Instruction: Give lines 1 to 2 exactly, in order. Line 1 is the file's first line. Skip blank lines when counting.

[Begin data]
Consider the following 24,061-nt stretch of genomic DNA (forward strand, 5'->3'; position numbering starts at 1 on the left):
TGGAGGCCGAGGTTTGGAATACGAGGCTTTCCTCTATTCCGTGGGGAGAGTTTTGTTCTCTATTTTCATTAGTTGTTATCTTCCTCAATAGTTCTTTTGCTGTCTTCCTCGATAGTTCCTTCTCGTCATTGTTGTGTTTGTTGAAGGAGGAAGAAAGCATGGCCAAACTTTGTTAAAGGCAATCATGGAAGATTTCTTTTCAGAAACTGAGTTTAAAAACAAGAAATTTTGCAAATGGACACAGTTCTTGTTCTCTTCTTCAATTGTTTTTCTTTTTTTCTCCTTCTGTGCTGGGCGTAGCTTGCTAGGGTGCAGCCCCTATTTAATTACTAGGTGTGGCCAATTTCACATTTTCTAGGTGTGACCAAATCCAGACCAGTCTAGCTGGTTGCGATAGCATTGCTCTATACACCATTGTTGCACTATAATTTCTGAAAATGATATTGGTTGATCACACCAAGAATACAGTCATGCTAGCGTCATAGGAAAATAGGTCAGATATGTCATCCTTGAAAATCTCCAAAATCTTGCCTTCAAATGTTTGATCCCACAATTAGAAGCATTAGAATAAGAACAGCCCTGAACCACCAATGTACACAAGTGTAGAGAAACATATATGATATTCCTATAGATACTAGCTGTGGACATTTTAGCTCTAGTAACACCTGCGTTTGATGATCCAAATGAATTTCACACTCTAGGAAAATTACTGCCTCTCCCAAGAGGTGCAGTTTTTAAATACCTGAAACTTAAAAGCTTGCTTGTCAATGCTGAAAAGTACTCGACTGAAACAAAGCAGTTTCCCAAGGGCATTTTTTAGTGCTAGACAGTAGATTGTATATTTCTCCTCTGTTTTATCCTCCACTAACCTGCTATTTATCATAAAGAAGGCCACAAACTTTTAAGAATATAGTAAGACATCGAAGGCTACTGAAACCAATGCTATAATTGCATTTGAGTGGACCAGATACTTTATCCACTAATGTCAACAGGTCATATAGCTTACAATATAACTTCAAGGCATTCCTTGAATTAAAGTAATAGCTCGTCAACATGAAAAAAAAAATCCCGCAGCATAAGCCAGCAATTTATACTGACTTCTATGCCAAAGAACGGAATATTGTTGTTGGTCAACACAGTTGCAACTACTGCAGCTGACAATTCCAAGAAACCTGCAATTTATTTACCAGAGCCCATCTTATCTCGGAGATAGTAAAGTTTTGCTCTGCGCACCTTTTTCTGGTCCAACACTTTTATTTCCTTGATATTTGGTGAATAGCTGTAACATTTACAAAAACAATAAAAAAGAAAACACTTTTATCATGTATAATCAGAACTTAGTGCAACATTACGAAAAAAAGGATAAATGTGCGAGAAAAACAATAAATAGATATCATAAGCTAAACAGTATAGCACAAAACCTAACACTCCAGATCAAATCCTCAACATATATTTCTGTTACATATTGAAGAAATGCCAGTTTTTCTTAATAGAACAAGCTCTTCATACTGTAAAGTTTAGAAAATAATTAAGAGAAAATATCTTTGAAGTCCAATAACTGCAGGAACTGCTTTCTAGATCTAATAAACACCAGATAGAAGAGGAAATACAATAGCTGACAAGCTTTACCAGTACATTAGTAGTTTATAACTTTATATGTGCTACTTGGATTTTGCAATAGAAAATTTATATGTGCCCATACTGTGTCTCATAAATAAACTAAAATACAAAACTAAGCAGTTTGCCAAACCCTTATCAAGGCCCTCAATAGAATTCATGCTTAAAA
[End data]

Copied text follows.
Consider the following 24,061-nt stretch of genomic DNA (forward strand, 5'->3'; position numbering starts at 1 on the left):
TGGAGGCCGAGGTTTGGAATACGAGGCTTTCCTCTATTCCGTGGGGAGAGTTTTGTTCTCTATTTTCATTAGTTGTTATCTTCCTCAATAGTTCTTTTGCTGTCTTCCTCGATAGTTCCTTCTCGTCATTGTTGTGTTTGTTGAAGGAGGAAGAAAGCATGGCCAAACTTTGTTAAAGGCAATCATGGAAGATTTCTTTTCAGAAACTGAGTTTAAAAACAAGAAATTTTGCAAATGGACACAGTTCTTGTTCTCTTCTTCAATTGTTTTTCTTTTTTTCTCCTTCTGTGCTGGGCGTAGCTTGCTAGGGTGCAGCCCCTATTTAATTACTAGGTGTGGCCAATTTCACATTTTCTAGGTGTGACCAAATCCAGACCAGTCTAGCTGGTTGCGATAGCATTGCTCTATACACCATTGTTGCACTATAATTTCTGAAAATGATATTGGTTGATCACACCAAGAATACAGTCATGCTAGCGTCATAGGAAAATAGGTCAGATATGTCATCCTTGAAAATCTCCAAAATCTTGCCTTCAAATGTTTGATCCCACAATTAGAAGCATTAGAATAAGAACAGCCCTGAACCACCAATGTACACAAGTGTAGAGAAACATATATGATATTCCTATAGATACTAGCTGTGGACATTTTAGCTCTAGTAACACCTGCGTTTGATGATCCAAATGAATTTCACACTCTAGGAAAATTACTGCCTCTCCCAAGAGGTGCAGTTTTTAAATACCTGAAACTTAAAAGCTTGCTTGTCAATGCTGAAAAGTACTCGACTGAAACAAAGCAGTTTCCCAAGGGCATTTTTTAGTGCTAGACAGTAGATTGTATATTTCTCCTCTGTTTTATCCTCCACTAACCTGCTATTTATCATAAAGAAGGCCACAAACTTTTAAGAATATAGTAAGACATCGAAGGCTACTGAAACCAATGCTATAATTGCATTTGAGTGGACCAGATACTTTATCCACTAATGTCAACAGGTCATATAGCTTACAATATAACTTCAAGGCATTCCTTGAATTAAAGTAATAGCTCGTCAACATGAAAAAAAAAATCCCGCAGCATAAGCCAGCAATTTATACTGACTTCTATGCCAAAGAACGGAATATTGTTGTTGGTCAACACAGTTGCAACTACTGCAGCTGACAATTCCAAGAAACCTGCAATTTATTTACCAGAGCCCATCTTATCTCGGAGATAGTAAAGTTTTGCTCTGCGCACCTTTTTCTGGTCCAACACTTTTATTTCCTTGATATTTGGTGAATAGCTGTAACATTTACAAAAACAATAAAAAAGAAAACACTTTTATCATGTATAATCAGAACTTAGTGCAACATTACGAAAAAAAGGATAAATGTGCGAGAAAAACAATAAATAGATATCATAAGCTAAACAGTATAGCACAAAACCTAACACTCCAGATCAAATCCTCAACATATATTTCTGTTACATATTGAAGAAATGCCAGTTTTTCTTAATAGAACAAGCTCTTCATACTGTAAAGTTTAGAAAATAATTAAGAGAAAATATCTTTGAAGTCCAATAACTGCAGGAACTGCTTTCTAGATCTAATAAACACCAGATAGAAGAGGAAATACAATAGCTGACAAGCTTTACCAGTACATTAGTAGTTTATAACTTTATATGTGCTACTTGGATTTTGCAATAGAAAATTTATATGTGCCCATACTGTGTCTCATAAATAAACTAAAATACAAAACTAAGCAGTTTGCCAAACCCTTATCAAGGCCCTCAATAGAATTCATGCTTAAAA